Friday 21 January 2022

20th January 2022 - Rounding the square

Finally some quality writing on the blog with Mike's thoughts about Boxhead...

Boxhead – appropriate apprehension (20/01/22)

Boxhead Pot, what a delight! Whenever I go here there’s always an extra sense of excitement and apprehension in equal doses. A splendid pot hole and main shaft in it’s own right; direct, deep and uncompromising; yet leading to a cornucopia of entertaining excursions – a quick exchange with Cracker without ever leaving the rope, a tour of the Tate Galleries to provide a challenging horizontal experience, the round of the Lost Pot inlets and Lyle Cavern via the Tube, access to the Leck Fell Master cave, Lost Johns in one direction and Notts II  in the other, with all the endless possible variations of connections, pull through or exchange.

When I stand on the edge of the main pitch there’s always a level of subdued apprehension; I’ve retreated a couple of times in wet conditions with an impressive spout pouring over the pitch head, the boulder pile I’m stood on always seems a little lower (I can’t reach the P-bolts on the left wall any more), an awareness of the vast pitch lurking in the darkness, the essential immediate deflections in wet conditions and the difficult to spot bolts in the rift leading to the Kendal Flyover; I chuckle at myself as I make myself safer than required on the rope whilst rigging the Y-hang. In my mind I’m recollecting my first experience of Boxhead, bizarrely from the bottom up. Soon after it was made passable and bolted, we went one evening after work to rig the first pitch, dropped a rope down the main pitch (with a rock in the bag in the hopes it got to the bottom), went back out, pulled through Lost John’s to the master cave and continued upstream through to the Lost Pot inlets, very relieved to find our rope dangling to the bottom of the pitch. Oh the confidence of youth!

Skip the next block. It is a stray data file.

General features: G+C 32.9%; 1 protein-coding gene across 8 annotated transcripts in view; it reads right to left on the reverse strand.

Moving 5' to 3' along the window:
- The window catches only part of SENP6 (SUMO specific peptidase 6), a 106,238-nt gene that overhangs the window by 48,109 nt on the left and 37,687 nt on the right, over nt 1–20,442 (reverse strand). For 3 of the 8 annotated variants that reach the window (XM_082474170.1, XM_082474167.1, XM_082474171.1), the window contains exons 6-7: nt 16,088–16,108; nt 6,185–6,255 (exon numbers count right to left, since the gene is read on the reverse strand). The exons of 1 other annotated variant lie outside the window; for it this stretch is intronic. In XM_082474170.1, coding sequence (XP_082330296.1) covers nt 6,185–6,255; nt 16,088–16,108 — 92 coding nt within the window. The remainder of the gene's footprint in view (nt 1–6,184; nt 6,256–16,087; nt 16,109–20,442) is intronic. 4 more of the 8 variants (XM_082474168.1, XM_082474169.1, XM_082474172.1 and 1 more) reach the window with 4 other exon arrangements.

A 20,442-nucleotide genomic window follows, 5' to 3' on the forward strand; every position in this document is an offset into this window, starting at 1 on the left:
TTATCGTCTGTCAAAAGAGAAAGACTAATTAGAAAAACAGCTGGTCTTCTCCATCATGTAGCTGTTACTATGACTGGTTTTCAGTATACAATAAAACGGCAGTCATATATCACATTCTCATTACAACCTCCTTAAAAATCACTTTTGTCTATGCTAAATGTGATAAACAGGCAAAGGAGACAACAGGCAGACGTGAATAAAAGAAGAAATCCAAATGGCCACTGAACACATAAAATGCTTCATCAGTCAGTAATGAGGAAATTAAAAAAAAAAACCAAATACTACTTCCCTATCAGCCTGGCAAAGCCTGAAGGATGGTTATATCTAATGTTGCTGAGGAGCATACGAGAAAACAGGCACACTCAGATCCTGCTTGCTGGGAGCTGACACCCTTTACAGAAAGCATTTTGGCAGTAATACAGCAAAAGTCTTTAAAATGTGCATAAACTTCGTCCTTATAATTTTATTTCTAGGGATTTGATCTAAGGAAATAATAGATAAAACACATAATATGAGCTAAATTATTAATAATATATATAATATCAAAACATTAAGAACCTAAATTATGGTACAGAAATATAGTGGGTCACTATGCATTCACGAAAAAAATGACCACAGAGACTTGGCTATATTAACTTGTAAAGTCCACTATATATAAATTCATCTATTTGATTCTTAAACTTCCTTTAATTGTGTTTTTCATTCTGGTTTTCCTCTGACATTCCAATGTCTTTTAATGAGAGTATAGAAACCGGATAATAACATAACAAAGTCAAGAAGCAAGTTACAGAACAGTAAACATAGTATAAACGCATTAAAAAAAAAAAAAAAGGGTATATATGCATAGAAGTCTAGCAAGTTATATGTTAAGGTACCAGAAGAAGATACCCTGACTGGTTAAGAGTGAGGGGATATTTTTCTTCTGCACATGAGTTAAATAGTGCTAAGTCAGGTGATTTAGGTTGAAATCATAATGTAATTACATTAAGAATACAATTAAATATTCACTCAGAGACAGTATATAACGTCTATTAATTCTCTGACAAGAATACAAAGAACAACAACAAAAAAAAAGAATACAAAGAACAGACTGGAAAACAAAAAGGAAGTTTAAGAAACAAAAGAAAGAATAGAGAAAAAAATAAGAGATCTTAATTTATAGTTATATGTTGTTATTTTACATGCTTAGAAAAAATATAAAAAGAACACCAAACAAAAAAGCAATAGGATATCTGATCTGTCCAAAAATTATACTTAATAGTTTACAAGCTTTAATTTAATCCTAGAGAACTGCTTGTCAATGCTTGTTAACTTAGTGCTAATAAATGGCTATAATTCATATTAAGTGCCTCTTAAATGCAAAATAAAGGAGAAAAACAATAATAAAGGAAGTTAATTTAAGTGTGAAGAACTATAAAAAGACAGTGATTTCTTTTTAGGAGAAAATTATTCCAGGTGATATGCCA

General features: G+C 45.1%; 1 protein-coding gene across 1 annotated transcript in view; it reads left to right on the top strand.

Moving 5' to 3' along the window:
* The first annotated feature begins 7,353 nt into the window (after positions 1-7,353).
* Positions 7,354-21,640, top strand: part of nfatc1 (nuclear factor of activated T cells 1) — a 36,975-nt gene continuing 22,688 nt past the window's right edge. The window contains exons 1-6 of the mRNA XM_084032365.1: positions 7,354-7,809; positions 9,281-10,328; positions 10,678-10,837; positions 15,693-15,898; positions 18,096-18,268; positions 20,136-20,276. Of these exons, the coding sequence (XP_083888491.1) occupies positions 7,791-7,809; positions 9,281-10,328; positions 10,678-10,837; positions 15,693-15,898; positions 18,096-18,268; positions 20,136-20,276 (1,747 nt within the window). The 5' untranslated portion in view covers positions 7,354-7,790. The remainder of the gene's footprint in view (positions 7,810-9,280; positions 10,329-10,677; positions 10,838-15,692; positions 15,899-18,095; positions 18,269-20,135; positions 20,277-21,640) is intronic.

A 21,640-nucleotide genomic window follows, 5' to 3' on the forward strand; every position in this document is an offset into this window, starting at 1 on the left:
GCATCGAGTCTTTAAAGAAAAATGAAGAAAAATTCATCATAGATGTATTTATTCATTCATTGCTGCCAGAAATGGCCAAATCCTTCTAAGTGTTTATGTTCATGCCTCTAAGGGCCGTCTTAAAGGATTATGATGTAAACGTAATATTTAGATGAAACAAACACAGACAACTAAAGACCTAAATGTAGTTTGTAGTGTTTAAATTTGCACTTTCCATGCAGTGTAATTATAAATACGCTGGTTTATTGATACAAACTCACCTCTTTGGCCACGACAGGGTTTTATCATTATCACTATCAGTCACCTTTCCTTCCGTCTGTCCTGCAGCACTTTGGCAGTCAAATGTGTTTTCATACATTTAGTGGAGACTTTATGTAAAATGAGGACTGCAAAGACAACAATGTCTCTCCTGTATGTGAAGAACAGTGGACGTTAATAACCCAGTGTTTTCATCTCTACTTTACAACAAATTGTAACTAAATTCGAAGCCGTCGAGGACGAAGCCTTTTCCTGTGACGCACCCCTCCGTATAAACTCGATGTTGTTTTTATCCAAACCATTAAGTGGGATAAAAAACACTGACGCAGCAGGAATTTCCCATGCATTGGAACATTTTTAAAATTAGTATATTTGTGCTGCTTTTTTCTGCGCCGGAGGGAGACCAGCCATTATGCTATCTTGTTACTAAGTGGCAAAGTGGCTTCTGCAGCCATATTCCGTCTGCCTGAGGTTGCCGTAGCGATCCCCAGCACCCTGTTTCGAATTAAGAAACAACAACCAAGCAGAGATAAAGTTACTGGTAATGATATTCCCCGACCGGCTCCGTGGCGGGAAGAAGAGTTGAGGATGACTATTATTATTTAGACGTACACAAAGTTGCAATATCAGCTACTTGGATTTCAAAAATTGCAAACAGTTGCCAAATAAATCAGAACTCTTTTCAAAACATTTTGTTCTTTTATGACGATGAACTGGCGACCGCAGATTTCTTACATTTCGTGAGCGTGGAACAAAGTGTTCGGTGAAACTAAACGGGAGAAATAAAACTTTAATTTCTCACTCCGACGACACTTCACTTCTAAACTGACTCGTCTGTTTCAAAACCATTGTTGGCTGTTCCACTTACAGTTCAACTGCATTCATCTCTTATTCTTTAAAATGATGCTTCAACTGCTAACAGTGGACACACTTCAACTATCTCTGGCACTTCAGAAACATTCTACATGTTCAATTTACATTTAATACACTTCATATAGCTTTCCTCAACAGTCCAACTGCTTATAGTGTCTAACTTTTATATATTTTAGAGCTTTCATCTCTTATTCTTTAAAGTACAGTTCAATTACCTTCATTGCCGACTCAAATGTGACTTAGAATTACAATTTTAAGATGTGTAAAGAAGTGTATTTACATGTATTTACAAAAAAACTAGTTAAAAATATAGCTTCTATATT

Then, far too quickly, back to Al's ramblings...

With the dry weather showing no sign of abating and Tony having been unable to join us last week, another quality trip was required. Time to get flicking through the pages of the black book. While these trips might require a bit more commitment, for me it's a line about the trips in the introduction that's the most important. "If it didn't keep us smiling for several days and invoke a desire for a return visit, it didn't get in the guide." Double year 9 on a Friday afternoon, not a problem after one of these trips the night before.

Having spent a few trips wratching round in the Lost John's/Boxhead system recently, but having still never visited the Tube, there was only one choice for a dry day with low water levels, a descent of Boxhead and the round trip through the Tate Galleries to Lyle Cavern and a return through the Tube. As it was and knowing there was a rope in Lyle Cavern, we opted to go in the opposite direction. The Tube was pressing on Tony and I's minds and this way it would be over and done with early on, allowing us to enjoy the rest of the trip.

It was a truly stunning walk across the moor, the moon just shy of full, the sun just setting. The trees around Lost pot visible almost immediately allowing a much more relaxed approach, no step counting or bearings needed. Mike rigged the first rope to the pipe and still needing to get his gear on, signalled for me to get going with the rest of the pitch. I'm not sure if "bolt blindness" is an actual medical condition, but the two obvious bolts for the y-hang just below the pipe remained invisible to me until I was a few metres below them, resulting in a quick change to climbing rather than descending. While the rest of the pitch passed without incident, it's worth noting that all the tat that used to be in situ for deviations has now gone.

Tony joined me at the bottom of the first pitch and I began rigging the second. On Mike's arrival though I quickly passed on the baton. If I couldn't find 2 obvious bolts there was no way I was going to find those in the rift off the main aven. Without my bumbling, the trip now took on the usual steady away feel, regular shouts of "Rope free", ringing up the shaft.